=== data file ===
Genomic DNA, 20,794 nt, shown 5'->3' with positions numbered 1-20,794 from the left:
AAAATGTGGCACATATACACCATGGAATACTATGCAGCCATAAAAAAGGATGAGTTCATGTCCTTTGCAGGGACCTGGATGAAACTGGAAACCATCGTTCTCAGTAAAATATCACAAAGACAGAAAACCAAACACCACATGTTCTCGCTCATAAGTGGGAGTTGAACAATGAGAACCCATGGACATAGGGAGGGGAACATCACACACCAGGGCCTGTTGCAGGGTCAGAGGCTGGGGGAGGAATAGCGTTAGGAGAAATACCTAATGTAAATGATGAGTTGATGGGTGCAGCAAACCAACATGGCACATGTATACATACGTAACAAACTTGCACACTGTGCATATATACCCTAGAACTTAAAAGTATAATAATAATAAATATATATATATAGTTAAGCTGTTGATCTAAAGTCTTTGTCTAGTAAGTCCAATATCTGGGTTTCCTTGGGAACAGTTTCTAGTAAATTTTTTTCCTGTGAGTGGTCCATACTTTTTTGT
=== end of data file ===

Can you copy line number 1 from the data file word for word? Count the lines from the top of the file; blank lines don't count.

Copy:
Genomic DNA, 20,794 nt, shown 5'->3' with positions numbered 1-20,794 from the left: